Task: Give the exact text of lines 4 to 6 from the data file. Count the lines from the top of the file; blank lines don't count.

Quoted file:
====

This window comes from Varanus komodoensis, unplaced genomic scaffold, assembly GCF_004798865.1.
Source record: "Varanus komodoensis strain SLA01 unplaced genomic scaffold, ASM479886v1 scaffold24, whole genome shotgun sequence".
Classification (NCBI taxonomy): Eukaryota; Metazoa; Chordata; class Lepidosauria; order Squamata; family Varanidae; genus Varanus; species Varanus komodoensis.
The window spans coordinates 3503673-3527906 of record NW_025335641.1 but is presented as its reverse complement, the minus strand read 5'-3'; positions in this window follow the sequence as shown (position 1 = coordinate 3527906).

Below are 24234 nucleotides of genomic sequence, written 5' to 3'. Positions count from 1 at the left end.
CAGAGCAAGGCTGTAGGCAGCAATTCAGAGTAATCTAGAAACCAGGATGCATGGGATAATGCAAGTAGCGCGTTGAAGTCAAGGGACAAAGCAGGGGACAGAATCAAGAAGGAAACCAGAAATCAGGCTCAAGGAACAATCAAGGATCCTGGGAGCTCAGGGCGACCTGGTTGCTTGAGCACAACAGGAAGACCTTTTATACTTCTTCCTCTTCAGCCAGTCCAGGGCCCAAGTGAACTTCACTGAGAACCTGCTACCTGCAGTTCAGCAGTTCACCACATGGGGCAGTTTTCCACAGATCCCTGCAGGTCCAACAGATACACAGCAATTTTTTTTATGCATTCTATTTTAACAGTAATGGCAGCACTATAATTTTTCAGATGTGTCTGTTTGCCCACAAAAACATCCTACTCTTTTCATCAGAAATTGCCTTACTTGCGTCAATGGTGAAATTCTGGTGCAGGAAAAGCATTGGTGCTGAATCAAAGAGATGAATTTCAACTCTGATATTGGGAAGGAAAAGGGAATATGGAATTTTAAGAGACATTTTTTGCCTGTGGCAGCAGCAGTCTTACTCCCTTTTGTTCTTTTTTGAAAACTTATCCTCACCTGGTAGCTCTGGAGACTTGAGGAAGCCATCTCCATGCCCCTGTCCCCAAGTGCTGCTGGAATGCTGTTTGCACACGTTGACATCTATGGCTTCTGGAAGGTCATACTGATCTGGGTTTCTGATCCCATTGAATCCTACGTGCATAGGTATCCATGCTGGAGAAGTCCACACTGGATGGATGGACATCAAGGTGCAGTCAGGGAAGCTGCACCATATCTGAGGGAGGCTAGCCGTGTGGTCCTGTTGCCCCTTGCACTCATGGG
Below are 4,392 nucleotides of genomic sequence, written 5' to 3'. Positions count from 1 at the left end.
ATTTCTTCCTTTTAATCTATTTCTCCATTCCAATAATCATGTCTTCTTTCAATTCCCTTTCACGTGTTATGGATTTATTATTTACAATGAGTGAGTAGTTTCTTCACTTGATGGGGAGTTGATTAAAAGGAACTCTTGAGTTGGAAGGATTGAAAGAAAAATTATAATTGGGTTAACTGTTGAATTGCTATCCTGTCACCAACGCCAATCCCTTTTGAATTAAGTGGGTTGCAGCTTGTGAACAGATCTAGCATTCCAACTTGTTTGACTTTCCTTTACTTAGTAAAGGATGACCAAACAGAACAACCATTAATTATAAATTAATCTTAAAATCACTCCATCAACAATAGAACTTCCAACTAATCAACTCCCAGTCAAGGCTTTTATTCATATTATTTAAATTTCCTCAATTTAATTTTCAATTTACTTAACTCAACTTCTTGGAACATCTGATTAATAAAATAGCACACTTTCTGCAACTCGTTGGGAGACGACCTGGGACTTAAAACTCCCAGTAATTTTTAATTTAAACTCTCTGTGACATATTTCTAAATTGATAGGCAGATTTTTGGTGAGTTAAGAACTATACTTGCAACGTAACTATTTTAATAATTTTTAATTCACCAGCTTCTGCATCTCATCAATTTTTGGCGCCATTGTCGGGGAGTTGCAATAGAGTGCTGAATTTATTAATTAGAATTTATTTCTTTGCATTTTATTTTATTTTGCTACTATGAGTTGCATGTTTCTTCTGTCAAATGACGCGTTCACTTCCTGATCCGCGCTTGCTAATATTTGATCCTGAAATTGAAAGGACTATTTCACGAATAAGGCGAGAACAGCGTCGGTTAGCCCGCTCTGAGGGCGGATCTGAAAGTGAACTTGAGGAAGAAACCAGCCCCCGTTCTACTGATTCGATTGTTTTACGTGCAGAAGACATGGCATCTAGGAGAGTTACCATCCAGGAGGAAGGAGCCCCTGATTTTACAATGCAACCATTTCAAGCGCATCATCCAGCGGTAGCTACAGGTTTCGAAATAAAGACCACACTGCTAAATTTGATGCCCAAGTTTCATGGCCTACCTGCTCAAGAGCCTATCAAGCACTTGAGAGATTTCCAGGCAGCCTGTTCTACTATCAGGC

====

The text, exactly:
The window spans coordinates 3503673-3527906 of record NW_025335641.1 but is presented as its reverse complement, the minus strand read 5'-3'; positions in this window follow the sequence as shown (position 1 = coordinate 3527906).

Below are 24234 nucleotides of genomic sequence, written 5' to 3'. Positions count from 1 at the left end.
CAGAGCAAGGCTGTAGGCAGCAATTCAGAGTAATCTAGAAACCAGGATGCATGGGATAATGCAAGTAGCGCGTTGAAGTCAAGGGACAAAGCAGGGGACAGAATCAAGAAGGAAACCAGAAATCAGGCTCAAGGAACAATCAAGGATCCTGGGAGCTCAGGGCGACCTGGTTGCTTGAGCACAACAGGAAGACCTTTTATACTTCTTCCTCTTCAGCCAGTCCAGGGCCCAAGTGAACTTCACTGAGAACCTGCTACCTGCAGTTCAGCAGTTCACCACATGGGGCAGTTTTCCACAGATCCCTGCAGGTCCAACAGATACACAGCAATTTTTTTTATGCATTCTATTTTAACAGTAATGGCAGCACTATAATTTTTCAGATGTGTCTGTTTGCCCACAAAAACATCCTACTCTTTTCATCAGAAATTGCCTTACTTGCGTCAATGGTGAAATTCTGGTGCAGGAAAAGCATTGGTGCTGAATCAAAGAGATGAATTTCAACTCTGATATTGGGAAGGAAAAGGGAATATGGAATTTTAAGAGACATTTTTTGCCTGTGGCAGCAGCAGTCTTACTCCCTTTTGTTCTTTTTTGAAAACTTATCCTCACCTGGTAGCTCTGGAGACTTGAGGAAGCCATCTCCATGCCCCTGTCCCCAAGTGCTGCTGGAATGCTGTTTGCACACGTTGACATCTATGGCTTCTGGAAGGTCATACTGATCTGGGTTTCTGATCCCATTGAATCCTACGTGCATAGGTATCCATGCTGGAGAAGTCCACACTGGATGGATGGACATCAAGGTGCAGTCAGGGAAGCTGCACCATATCTGAGGGAGGCTAGCCGTGTGGTCCTGTTGCCCCTTGCACTCATGGG